W. COHEN: No. It's really interesting. Last week they were saying, "Give us the proof, and we'll turn him over to you." Now that the forces are moving into the region in large numbers, and basically President Bush has indicated by his declaration, either you turn him over, either you let us into your country to examine all bases and exterminate all bases as such, or else you are the enemy. And they've said, we're not turning him over.
And so they've moved from saying, show us the money, so to speak or show us the evidence, and now they're saying, we don't know where he is, he must have left. I don't accept that for a moment. I think that they have a connection with him in terms of helping him to continue to thrive and succeed in Afghanistan, which they know where his location is.
SCHIEFFER: Well, Secretary Rumsfeld seemed quite certain that they know where he is. How can he be so certain?
W. COHEN: Well, for the reasons that bin Laden can't simply move around Afghanistan. He's not a solitary, ghost-like figure that moves from ave to cave without large elements that support him and protect him. There are also his enemies in the region who are looking for him, as well, from the northern alliance.
And so it's pretty clear that he has the support of some of the elements from within Pakistan. And that intelligence service has some elements in it that also provides him with intelligence. So, they basically know where he is and support him.
And so I think it's very clear that, if called upon, they could produce him. They probably won't.
BORGER: Abby Joseph Cohen, you've heard this morning Senator Kerry call for an immediate stimulus package to the economy. Federal Reserve Chairman Alan Greenspan has said sort of hold off, at least temporarily. Where do you come out on this?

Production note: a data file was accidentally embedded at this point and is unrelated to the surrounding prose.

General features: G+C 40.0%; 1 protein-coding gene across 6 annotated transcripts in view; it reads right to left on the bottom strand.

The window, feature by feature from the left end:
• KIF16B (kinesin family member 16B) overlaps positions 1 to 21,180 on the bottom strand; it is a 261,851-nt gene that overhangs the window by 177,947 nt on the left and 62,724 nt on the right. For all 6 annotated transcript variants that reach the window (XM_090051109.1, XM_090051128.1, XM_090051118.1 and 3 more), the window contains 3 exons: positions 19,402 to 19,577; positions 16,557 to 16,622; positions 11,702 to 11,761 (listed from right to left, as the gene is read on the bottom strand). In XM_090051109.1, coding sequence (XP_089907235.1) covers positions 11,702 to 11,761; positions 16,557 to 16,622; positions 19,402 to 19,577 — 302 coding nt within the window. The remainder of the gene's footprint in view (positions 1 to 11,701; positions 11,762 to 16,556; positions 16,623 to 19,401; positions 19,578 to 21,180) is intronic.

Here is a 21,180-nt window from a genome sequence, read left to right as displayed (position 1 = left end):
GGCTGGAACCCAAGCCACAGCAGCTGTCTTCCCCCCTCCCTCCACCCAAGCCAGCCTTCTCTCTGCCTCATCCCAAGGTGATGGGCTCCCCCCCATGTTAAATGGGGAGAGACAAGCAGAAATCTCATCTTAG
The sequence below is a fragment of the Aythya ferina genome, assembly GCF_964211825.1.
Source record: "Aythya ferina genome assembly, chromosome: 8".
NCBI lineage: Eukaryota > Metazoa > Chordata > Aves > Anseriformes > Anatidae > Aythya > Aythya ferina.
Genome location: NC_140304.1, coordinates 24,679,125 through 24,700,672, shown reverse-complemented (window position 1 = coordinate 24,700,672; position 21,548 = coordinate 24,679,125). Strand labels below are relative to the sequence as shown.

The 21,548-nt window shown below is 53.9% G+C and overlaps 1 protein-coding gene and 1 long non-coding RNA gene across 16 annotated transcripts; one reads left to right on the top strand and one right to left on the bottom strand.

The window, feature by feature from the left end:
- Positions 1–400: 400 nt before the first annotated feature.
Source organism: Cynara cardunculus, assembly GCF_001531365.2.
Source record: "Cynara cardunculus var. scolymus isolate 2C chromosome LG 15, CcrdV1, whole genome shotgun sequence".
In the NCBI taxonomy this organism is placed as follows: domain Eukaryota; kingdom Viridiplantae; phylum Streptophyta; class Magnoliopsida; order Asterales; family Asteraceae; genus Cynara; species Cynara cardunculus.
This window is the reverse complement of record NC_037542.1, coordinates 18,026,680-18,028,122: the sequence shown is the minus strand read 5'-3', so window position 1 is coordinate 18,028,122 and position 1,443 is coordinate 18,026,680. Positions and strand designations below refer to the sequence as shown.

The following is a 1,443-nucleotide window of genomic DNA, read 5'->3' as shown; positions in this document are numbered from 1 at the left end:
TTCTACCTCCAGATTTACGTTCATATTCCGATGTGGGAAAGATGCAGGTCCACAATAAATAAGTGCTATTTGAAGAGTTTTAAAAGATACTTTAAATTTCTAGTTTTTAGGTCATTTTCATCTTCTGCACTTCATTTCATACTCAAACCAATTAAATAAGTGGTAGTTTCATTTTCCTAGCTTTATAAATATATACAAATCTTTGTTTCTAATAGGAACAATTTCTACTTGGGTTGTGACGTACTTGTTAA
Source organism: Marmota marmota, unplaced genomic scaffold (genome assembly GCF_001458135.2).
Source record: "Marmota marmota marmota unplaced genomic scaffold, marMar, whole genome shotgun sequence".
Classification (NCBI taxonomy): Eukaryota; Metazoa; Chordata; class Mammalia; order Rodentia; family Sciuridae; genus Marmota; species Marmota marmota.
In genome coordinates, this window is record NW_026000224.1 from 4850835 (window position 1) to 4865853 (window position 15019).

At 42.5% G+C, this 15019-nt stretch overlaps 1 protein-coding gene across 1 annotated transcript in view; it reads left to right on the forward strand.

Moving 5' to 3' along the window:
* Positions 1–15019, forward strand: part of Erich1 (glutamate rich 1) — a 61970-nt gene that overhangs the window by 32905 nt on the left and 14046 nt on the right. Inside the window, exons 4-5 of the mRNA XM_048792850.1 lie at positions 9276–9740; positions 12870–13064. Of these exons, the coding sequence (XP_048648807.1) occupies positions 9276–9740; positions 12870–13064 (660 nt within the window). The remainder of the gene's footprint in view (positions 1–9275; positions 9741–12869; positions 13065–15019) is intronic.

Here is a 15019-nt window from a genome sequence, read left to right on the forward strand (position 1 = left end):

A. COHEN: We've already seen a great deal happening. For example, the Federal Reserve itself was among the first to step in. The day of the crisis, the Fed made sure that the banking system had ample liquidity and has continued to do so. The financial markets have worked very, very smoothly. And I think we do need to take some steps to bolster consumer confidence. That is really what it's all about.
A number of the statements that have already been made, a number of the decisions already made - financial packages for the airlines, for example, financial packages to help the rebuilding process, will be very significant. There are a number of other items which are on the table. I think we should think about them slowly and deliberately.
But one thing that I personally think might be helpful might be to ensure the consumer confidence of our working families, making sure that they do have the income that they need.
SCHIEFFER: Tom Friedman, you're kind of an expert on globalization, as it were. Could this have an effect on the world economy?
FRIEDMAN: I think definitely. Basically, you know, what's happened in the last decade or so, Bob, is the world has shrunk from a size medium to a size small. And you know, when things are going well, we have been the beneficiaries of that. But when things are going badly, we and others get hit by that.
And you know, what we've seen here, we live in this world of networks now, Bob, and I like to compare it really to Rome. And in Rome, all roads led to Rome, and they were great roads. But when the Visigoths and the Vandals wanted to sack Rome, they came right up the roads.
And that's what these terrorists did. They used Travelocity to make their reservations. They used the Internet to communicate. They used the global financial system that Abby is talking about in order to transfer money.
They used the network against the network. And now we've got to re-energize and re-empower the network to use it against them.